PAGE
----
What a wonderful world I had the pleasure of sharing last night. Could not put this down. I read the 2nd half of it last night (until 2am!). Don't bother about the reviews crit'ing the use of Americanese... it suits the characters perfectly! Just buy it straight away. It is truly wonderful.
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Turtle is six years old and through her observational skills she saves the life of a man with learning difficulties. This brings her to the attention of the media and eventually to one of those, in my opinion, nauseating television shows where young children are recognised for their bravery. Because of this fleeting fame Turtle’s life and the circumstances in which she was adopted by her mother Taylor come to the notice of a Cherokee lawyer and Taylor and Turtle have to flee the consequences.

This is a thoughtful book which mainly concentrates on Taylor, her adopted daughter and her mother Alice as well as Annawake the lawyer. None of these people are well off, many of them have made bad life choices in the past, and they are all presented with new opportunities in the course of the book. No one is all good or all bad and most of the characters are slightly quirky. Although it is a feel good novel it isn’t sentimental at all.

This is a book about real families. Families with broken relationships, lapsed friendships, and divided loyalties which all seem very true to life. The characters are all working class and struggle to make ends meet. Many of them have trauma in the past and they all have challenges in the present. I thought that the characters in this book were very realistic and very sympathetic (except perhaps for Barbie who has few redeeming features). The main issue of the book is a complex one and there are no easy answers, although the book does offer a way out in this particular set of circumstances.

I really enjoyed rereading this book. I liked its wry humour and the unusual minor characters. I thought that the author presented the issue well and gave the reader a true understanding of what Annawake was concerned about and why. It’s a very enjoyable read.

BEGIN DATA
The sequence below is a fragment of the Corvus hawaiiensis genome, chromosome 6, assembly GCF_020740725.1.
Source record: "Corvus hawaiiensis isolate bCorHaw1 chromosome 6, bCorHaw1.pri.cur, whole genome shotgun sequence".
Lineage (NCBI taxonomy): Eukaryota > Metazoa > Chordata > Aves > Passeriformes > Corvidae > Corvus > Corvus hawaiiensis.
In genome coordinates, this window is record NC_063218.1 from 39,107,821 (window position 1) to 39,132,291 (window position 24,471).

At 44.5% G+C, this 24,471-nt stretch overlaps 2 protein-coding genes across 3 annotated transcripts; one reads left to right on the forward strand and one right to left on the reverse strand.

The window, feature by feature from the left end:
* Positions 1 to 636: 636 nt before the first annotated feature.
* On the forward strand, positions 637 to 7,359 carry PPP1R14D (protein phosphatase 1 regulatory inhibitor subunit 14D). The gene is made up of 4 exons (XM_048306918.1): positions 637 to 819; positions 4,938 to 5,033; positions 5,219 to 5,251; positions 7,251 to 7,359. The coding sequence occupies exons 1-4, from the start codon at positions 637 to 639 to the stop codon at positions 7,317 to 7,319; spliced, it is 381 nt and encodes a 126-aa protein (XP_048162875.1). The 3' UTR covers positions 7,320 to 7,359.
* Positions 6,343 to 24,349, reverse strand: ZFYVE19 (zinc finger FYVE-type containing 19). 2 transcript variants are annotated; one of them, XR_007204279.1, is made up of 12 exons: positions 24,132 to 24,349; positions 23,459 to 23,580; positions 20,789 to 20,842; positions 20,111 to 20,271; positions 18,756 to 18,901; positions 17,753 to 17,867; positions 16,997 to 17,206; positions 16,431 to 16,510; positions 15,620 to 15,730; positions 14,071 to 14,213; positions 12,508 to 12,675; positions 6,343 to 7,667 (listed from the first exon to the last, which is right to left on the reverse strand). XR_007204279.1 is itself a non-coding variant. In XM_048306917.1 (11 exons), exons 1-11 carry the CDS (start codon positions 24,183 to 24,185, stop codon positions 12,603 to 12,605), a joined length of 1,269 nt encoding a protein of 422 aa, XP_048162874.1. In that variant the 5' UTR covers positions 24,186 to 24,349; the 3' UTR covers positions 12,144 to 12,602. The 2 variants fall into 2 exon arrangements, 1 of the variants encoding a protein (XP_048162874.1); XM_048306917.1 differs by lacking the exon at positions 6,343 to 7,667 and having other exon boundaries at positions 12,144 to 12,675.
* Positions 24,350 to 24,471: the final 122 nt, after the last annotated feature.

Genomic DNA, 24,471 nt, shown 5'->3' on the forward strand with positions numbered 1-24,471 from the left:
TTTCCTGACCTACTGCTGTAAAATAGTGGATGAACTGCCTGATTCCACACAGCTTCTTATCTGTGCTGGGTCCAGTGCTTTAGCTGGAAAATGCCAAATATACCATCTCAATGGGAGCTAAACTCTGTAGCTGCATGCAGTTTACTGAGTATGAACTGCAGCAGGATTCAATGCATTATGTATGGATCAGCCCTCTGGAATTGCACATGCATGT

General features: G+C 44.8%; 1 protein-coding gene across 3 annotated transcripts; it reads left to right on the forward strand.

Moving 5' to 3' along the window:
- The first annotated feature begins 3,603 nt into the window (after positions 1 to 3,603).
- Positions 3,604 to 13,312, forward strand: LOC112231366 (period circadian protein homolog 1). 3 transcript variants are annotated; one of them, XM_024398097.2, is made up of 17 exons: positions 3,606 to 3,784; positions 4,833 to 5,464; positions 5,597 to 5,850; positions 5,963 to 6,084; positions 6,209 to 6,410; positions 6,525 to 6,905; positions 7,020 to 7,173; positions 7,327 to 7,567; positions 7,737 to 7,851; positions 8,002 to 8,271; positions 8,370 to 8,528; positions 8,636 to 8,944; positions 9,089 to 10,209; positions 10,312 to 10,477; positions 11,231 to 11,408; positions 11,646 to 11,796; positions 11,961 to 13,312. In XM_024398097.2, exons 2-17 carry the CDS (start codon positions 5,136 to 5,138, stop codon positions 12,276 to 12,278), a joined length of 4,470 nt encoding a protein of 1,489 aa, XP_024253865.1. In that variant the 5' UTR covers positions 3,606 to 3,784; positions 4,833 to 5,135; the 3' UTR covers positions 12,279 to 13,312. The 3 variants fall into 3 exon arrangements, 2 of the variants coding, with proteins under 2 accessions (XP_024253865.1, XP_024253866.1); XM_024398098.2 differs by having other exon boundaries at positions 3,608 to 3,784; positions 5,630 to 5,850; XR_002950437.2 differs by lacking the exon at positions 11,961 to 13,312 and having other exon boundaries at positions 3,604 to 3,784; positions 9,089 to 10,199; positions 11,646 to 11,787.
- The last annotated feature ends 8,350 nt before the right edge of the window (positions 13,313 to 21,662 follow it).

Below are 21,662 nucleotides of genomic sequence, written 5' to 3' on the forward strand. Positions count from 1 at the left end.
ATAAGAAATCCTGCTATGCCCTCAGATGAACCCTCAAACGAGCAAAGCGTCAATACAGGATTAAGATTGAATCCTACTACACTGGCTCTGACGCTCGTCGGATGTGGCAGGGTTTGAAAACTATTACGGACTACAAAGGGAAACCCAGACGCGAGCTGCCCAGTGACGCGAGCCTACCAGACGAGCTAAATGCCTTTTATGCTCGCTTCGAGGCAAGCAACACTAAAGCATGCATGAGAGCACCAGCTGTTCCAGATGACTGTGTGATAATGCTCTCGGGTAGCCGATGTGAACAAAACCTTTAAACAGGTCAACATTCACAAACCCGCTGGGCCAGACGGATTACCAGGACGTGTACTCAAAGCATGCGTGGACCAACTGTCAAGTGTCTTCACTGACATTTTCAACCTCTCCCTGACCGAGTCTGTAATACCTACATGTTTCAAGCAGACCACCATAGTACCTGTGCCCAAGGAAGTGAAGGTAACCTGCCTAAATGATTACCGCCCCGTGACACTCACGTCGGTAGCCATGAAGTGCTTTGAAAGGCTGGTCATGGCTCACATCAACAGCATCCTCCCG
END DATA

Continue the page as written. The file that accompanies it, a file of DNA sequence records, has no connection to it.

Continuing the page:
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on 1 March 2016
When six-year-old Turtle Greer witnesses a freak accident at the Hoover Dam, her insistence on what she has seen, and her mother's belief in her, lead to a man's dramatic rescue. But Turtle's moment of celebrity draws her into a conflict of historic proportions. The crisis quickly envelops not only Turtle and her mother, Taylor, but everyone else who touches their past lives in a complex web connecting their future with their past.

I'm led to believe that Kingsolver is a literary genius in some people's eyes, and with the success of other novels including 'The Poisonwood Bible', I was itching to see if I would feel the same way about her work as so many others appear to. Sadly, that wasn't to be the case.

Kingsolver seems to be another one of those authors who writes fifty words where ten would suffice. I'm all for painting a mental picture for the reader, but sentences such as: "The Formica countertop is patterned with pink and black loops like rubber bands lying against each other, getting on her nerves, all cocked and ready to spring like hail across the kitchen." are just painful to get through. Yes it's lyrical, but is it necessary to move the story along? In my opinion, no.

Unfortunately I couldn't get past chapter three before admitting defeat. The storyline just didn't hold my attention, I have a feeling I wouldn't have liked the character of Taylor as the book progressed, and the thought of wading through more of Kingsolver's overly wordy text was the last straw. Disappointing as I really wanted to like this, but it obviously wasn't meant to be.
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on 20 August 2003
An insightful work from the other side of the Atlantic. You mean middle class, white Americans aren't ALWAYS 100% right??! This is really thought provoking stuff that makes you realise no side of an argument or belief system ever holds all the answers.
Don't me misled though, this isn't 'worthy' soap box stuff, it's a darned good read, full of sympathetic, three dimensional characters. Read the Bean Trees first though, this is the sequel.
For Ms Kingsolver's real masterpiece, I'd recommend The Poisonwood Bible. Absolutely brilliant.